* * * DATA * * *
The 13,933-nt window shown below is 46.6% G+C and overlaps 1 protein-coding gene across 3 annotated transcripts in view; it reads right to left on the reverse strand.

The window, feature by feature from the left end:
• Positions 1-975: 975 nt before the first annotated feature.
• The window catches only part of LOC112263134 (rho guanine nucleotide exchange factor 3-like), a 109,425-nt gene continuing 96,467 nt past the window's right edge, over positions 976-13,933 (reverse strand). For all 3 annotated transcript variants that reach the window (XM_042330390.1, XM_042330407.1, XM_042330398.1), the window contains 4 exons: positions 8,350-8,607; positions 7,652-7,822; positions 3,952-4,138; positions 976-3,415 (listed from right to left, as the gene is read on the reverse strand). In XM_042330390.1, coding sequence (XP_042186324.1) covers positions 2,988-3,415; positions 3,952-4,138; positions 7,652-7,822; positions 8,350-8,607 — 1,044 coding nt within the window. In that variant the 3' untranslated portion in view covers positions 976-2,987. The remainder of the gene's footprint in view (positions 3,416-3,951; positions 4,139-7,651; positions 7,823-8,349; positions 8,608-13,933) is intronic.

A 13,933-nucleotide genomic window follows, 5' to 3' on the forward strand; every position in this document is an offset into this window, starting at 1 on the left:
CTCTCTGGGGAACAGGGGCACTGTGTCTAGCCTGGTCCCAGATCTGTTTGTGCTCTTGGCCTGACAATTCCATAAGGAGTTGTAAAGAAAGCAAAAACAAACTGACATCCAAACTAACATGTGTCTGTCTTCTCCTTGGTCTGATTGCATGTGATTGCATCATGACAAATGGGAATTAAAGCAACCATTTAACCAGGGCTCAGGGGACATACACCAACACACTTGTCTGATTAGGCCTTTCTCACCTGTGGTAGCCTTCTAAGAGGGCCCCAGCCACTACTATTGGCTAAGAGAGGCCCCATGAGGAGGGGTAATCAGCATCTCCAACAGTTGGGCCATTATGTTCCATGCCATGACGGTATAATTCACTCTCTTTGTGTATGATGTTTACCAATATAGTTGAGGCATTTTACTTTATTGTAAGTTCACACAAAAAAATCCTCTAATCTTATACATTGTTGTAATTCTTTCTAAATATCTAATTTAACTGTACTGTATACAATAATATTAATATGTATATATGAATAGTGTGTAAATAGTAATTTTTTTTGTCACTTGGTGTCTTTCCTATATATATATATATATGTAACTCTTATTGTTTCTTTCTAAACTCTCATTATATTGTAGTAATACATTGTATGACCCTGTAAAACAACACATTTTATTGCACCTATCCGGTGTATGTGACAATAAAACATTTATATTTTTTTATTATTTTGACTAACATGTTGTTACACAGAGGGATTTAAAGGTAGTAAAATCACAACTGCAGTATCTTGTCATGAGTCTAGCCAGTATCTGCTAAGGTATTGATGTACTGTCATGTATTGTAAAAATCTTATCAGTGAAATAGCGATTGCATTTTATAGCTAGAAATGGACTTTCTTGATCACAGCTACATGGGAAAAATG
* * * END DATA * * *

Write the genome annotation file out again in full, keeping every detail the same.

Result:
The 13,933-nt window shown below is 46.6% G+C and overlaps 1 protein-coding gene across 3 annotated transcripts in view; it reads right to left on the reverse strand.

The window, feature by feature from the left end:
• Positions 1-975: 975 nt before the first annotated feature.
• The window catches only part of LOC112263134 (rho guanine nucleotide exchange factor 3-like), a 109,425-nt gene continuing 96,467 nt past the window's right edge, over positions 976-13,933 (reverse strand). For all 3 annotated transcript variants that reach the window (XM_042330390.1, XM_042330407.1, XM_042330398.1), the window contains 4 exons: positions 8,350-8,607; positions 7,652-7,822; positions 3,952-4,138; positions 976-3,415 (listed from right to left, as the gene is read on the reverse strand). In XM_042330390.1, coding sequence (XP_042186324.1) covers positions 2,988-3,415; positions 3,952-4,138; positions 7,652-7,822; positions 8,350-8,607 — 1,044 coding nt within the window. In that variant the 3' untranslated portion in view covers positions 976-2,987. The remainder of the gene's footprint in view (positions 3,416-3,951; positions 4,139-7,651; positions 7,823-8,349; positions 8,608-13,933) is intronic.

A 13,933-nucleotide genomic window follows, 5' to 3' on the forward strand; every position in this document is an offset into this window, starting at 1 on the left:
CTCTCTGGGGAACAGGGGCACTGTGTCTAGCCTGGTCCCAGATCTGTTTGTGCTCTTGGCCTGACAATTCCATAAGGAGTTGTAAAGAAAGCAAAAACAAACTGACATCCAAACTAACATGTGTCTGTCTTCTCCTTGGTCTGATTGCATGTGATTGCATCATGACAAATGGGAATTAAAGCAACCATTTAACCAGGGCTCAGGGGACATACACCAACACACTTGTCTGATTAGGCCTTTCTCACCTGTGGTAGCCTTCTAAGAGGGCCCCAGCCACTACTATTGGCTAAGAGAGGCCCCATGAGGAGGGGTAATCAGCATCTCCAACAGTTGGGCCATTATGTTCCATGCCATGACGGTATAATTCACTCTCTTTGTGTATGATGTTTACCAATATAGTTGAGGCATTTTACTTTATTGTAAGTTCACACAAAAAAATCCTCTAATCTTATACATTGTTGTAATTCTTTCTAAATATCTAATTTAACTGTACTGTATACAATAATATTAATATGTATATATGAATAGTGTGTAAATAGTAATTTTTTTTGTCACTTGGTGTCTTTCCTATATATATATATATATGTAACTCTTATTGTTTCTTTCTAAACTCTCATTATATTGTAGTAATACATTGTATGACCCTGTAAAACAACACATTTTATTGCACCTATCCGGTGTATGTGACAATAAAACATTTATATTTTTTTATTATTTTGACTAACATGTTGTTACACAGAGGGATTTAAAGGTAGTAAAATCACAACTGCAGTATCTTGTCATGAGTCTAGCCAGTATCTGCTAAGGTATTGATGTACTGTCATGTATTGTAAAAATCTTATCAGTGAAATAGCGATTGCATTTTATAGCTAGAAATGGACTTTCTTGATCACAGCTACATGGGAAAAATG